New Roles and Old Bodies: Role Transformation Among Ageing Women in Kolkata

Tuesday, 12 July 2016
Location: Hörsaal BIG 1 (Main Building)
Distributed Paper
The landscape of care for the elderly in India has been undergoing a change since the last decade of the 20th century where care practices around elderly family members in India, are increasingly relegated to various care organizations that are predominantly non-governmental and/or private. This study aims to explicate changing modalities of care forging newer social roles and identities among ageing women. Through an ethnographic study of two contexts of care in Kolkata, the processes of role-transformation among ageing women is explained. Analyzing the lived experiences of women in old age homes and those who are cared for in one’s houses by ‘companions’ from private agencies, highlights not only emergent social roles among the elderly women in contemporary times, but also delineate the continuities and ruptures in the roles when individuals relocate outside their own homes. The study operationalizes nostalgia as an analytical tool to understand the importance of home and kinship ties in consolidating role and identities in old age.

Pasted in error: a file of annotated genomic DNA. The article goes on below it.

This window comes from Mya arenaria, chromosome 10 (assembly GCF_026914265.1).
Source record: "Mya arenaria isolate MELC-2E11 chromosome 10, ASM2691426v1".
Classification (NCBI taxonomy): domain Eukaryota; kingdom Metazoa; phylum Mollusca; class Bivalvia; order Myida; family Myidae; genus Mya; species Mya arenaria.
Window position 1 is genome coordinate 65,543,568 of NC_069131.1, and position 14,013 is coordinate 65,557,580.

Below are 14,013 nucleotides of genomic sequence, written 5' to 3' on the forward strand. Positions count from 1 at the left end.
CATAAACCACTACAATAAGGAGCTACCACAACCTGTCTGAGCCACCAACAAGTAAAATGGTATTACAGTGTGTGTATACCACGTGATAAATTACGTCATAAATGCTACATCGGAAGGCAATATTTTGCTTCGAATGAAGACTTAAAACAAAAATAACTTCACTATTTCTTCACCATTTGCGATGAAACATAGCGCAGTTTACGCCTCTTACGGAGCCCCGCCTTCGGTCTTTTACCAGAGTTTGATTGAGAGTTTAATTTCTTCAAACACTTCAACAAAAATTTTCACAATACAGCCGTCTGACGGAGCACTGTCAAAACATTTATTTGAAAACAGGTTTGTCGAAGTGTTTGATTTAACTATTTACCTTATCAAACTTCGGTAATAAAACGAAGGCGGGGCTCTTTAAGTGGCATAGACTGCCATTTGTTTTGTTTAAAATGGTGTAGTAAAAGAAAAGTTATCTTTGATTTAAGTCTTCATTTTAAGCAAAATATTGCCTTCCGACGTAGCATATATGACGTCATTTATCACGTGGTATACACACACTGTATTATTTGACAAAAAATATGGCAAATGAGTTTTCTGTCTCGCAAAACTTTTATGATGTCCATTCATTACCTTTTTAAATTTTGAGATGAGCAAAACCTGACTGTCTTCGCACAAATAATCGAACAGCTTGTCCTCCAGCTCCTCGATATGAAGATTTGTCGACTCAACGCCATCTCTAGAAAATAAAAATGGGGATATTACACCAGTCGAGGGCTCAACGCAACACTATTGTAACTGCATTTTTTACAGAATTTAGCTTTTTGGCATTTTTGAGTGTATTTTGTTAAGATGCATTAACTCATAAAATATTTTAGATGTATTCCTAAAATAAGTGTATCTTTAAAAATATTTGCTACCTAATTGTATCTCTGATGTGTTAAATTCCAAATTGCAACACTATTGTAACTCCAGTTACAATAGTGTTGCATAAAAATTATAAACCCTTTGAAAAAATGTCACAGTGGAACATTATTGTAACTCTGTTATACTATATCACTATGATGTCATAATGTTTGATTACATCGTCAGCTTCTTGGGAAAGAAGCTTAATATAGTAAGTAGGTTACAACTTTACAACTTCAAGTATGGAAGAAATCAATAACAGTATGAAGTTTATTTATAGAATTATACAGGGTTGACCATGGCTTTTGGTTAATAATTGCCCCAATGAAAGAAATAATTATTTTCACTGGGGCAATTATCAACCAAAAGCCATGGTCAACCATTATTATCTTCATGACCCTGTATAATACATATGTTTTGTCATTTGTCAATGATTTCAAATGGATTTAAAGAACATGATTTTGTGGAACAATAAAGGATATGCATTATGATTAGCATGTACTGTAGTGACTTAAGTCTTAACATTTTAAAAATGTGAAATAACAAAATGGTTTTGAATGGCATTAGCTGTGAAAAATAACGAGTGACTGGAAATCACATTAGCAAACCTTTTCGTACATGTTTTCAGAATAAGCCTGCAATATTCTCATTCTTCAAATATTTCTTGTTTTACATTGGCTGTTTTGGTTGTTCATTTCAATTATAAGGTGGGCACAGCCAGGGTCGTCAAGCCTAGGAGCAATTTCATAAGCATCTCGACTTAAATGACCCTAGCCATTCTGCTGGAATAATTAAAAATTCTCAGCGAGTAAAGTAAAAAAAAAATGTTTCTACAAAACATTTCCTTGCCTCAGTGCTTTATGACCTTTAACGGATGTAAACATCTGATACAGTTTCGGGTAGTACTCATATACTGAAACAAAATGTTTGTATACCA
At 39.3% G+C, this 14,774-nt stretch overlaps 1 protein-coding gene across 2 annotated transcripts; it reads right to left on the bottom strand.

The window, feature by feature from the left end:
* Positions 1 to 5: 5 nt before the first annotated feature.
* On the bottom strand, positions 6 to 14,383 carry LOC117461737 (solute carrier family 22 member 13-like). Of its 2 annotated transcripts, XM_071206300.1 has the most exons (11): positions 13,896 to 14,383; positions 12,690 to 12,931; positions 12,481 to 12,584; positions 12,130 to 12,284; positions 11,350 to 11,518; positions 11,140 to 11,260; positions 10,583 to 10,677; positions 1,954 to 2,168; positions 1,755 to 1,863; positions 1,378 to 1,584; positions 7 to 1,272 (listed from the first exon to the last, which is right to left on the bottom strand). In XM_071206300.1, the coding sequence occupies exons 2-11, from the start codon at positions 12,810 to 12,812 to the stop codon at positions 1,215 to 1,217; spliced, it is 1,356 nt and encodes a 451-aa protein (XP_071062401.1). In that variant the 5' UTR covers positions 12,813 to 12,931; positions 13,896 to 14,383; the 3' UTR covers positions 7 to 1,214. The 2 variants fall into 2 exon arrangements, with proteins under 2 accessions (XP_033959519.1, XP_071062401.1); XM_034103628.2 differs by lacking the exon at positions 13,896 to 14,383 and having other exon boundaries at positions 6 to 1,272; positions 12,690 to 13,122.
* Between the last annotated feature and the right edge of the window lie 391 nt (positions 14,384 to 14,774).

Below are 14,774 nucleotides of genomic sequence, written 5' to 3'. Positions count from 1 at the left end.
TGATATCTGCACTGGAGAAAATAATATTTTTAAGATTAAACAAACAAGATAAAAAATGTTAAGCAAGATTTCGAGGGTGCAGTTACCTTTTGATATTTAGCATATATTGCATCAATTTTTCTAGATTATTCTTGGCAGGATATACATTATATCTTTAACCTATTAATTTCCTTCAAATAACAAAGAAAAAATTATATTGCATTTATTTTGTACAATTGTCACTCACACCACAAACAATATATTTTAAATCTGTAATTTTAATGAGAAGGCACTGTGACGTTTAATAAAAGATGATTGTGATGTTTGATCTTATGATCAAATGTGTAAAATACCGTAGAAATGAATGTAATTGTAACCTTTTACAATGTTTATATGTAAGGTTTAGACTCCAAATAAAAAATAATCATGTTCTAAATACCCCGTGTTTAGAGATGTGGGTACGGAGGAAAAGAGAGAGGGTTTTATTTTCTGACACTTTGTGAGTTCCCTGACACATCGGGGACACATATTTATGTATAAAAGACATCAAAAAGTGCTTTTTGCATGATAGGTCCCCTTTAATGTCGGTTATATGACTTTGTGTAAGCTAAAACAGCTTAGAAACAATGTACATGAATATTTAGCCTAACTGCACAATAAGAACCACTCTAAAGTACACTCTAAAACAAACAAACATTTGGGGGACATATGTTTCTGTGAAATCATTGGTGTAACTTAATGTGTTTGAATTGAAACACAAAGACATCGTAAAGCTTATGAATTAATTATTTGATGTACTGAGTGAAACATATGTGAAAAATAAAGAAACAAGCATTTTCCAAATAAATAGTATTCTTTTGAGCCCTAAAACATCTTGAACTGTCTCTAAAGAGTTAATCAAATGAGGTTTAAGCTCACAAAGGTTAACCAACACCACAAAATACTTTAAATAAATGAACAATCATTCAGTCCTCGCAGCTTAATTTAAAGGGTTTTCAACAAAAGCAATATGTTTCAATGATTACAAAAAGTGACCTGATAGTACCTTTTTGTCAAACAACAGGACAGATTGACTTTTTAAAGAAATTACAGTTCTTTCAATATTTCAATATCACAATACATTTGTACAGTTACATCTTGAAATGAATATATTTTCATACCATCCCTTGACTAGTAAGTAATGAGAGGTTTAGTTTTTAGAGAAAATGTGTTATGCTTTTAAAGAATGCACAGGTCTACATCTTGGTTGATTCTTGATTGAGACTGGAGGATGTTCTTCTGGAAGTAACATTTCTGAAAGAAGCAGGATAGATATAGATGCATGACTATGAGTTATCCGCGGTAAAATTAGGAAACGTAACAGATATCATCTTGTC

Women are considered to fulfill the role of the primary care-giver all throughout their lives. The study unpacks the idea of caregiving in these two contexts and finds that an intersectionality of class, marital biographies and kind of relationships, past and present play a significant role in determining their roles, either as ‘active citizen’ or consumers respectively in the two cases. It also exposes the fallacy of assuming that a woman’s life in later years is defined only by her familial roles. For instance, not having to undertake traditional roles of grand parenting or performing duties of the wife can be quite liberating for women. The study concludes that the kind of mediation of care, by caregivers other than relatives, to a great extent determines the kind of attitudes, role and identities ageing women acquire.